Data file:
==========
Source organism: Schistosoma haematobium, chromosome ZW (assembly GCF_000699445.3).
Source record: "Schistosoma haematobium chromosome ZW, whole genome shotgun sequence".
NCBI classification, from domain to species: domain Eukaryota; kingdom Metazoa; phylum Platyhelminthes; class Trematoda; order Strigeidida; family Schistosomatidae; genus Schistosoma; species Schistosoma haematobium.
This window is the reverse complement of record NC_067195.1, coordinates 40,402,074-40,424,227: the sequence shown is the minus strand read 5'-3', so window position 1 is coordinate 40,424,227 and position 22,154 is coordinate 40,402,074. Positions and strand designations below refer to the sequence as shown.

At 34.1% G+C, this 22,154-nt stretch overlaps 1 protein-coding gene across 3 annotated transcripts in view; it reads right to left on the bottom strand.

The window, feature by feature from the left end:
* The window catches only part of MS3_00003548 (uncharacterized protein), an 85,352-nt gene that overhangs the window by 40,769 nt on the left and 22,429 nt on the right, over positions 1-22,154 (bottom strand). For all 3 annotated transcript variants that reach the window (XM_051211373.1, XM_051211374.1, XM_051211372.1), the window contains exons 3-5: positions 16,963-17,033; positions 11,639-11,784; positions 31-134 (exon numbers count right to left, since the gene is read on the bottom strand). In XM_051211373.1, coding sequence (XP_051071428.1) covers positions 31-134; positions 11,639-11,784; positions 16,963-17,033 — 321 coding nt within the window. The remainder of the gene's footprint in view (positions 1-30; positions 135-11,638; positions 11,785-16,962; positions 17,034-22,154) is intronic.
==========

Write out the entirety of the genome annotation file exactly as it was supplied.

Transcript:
Source organism: Schistosoma haematobium, chromosome ZW (assembly GCF_000699445.3).
Source record: "Schistosoma haematobium chromosome ZW, whole genome shotgun sequence".
NCBI classification, from domain to species: domain Eukaryota; kingdom Metazoa; phylum Platyhelminthes; class Trematoda; order Strigeidida; family Schistosomatidae; genus Schistosoma; species Schistosoma haematobium.
This window is the reverse complement of record NC_067195.1, coordinates 40,402,074-40,424,227: the sequence shown is the minus strand read 5'-3', so window position 1 is coordinate 40,424,227 and position 22,154 is coordinate 40,402,074. Positions and strand designations below refer to the sequence as shown.

At 34.1% G+C, this 22,154-nt stretch overlaps 1 protein-coding gene across 3 annotated transcripts in view; it reads right to left on the bottom strand.

The window, feature by feature from the left end:
* The window catches only part of MS3_00003548 (uncharacterized protein), an 85,352-nt gene that overhangs the window by 40,769 nt on the left and 22,429 nt on the right, over positions 1-22,154 (bottom strand). For all 3 annotated transcript variants that reach the window (XM_051211373.1, XM_051211374.1, XM_051211372.1), the window contains exons 3-5: positions 16,963-17,033; positions 11,639-11,784; positions 31-134 (exon numbers count right to left, since the gene is read on the bottom strand). In XM_051211373.1, coding sequence (XP_051071428.1) covers positions 31-134; positions 11,639-11,784; positions 16,963-17,033 — 321 coding nt within the window. The remainder of the gene's footprint in view (positions 1-30; positions 135-11,638; positions 11,785-16,962; positions 17,034-22,154) is intronic.